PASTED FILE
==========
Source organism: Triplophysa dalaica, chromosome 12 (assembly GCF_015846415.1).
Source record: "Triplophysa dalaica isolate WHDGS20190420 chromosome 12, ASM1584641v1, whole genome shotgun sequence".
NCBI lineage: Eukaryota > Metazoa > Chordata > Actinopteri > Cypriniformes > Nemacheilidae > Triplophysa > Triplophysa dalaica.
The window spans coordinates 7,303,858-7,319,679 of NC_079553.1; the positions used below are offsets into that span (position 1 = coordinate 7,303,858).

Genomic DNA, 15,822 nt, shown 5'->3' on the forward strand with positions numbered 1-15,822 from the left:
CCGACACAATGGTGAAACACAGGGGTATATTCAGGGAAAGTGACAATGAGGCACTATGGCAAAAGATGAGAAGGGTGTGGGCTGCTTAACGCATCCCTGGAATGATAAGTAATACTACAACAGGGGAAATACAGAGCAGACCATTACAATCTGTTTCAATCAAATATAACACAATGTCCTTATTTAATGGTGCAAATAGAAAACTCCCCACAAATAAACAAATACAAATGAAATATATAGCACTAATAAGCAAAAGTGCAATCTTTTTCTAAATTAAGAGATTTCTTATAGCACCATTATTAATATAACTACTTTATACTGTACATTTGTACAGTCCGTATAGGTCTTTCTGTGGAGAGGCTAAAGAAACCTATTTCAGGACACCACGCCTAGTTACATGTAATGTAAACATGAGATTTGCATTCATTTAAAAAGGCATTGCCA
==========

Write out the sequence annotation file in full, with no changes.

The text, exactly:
Source organism: Triplophysa dalaica, chromosome 12 (assembly GCF_015846415.1).
Source record: "Triplophysa dalaica isolate WHDGS20190420 chromosome 12, ASM1584641v1, whole genome shotgun sequence".
NCBI lineage: Eukaryota > Metazoa > Chordata > Actinopteri > Cypriniformes > Nemacheilidae > Triplophysa > Triplophysa dalaica.
The window spans coordinates 7,303,858-7,319,679 of NC_079553.1; the positions used below are offsets into that span (position 1 = coordinate 7,303,858).

Genomic DNA, 15,822 nt, shown 5'->3' on the forward strand with positions numbered 1-15,822 from the left:
CCGACACAATGGTGAAACACAGGGGTATATTCAGGGAAAGTGACAATGAGGCACTATGGCAAAAGATGAGAAGGGTGTGGGCTGCTTAACGCATCCCTGGAATGATAAGTAATACTACAACAGGGGAAATACAGAGCAGACCATTACAATCTGTTTCAATCAAATATAACACAATGTCCTTATTTAATGGTGCAAATAGAAAACTCCCCACAAATAAACAAATACAAATGAAATATATAGCACTAATAAGCAAAAGTGCAATCTTTTTCTAAATTAAGAGATTTCTTATAGCACCATTATTAATATAACTACTTTATACTGTACATTTGTACAGTCCGTATAGGTCTTTCTGTGGAGAGGCTAAAGAAACCTATTTCAGGACACCACGCCTAGTTACATGTAATGTAAACATGAGATTTGCATTCATTTAAAAAGGCATTGCCA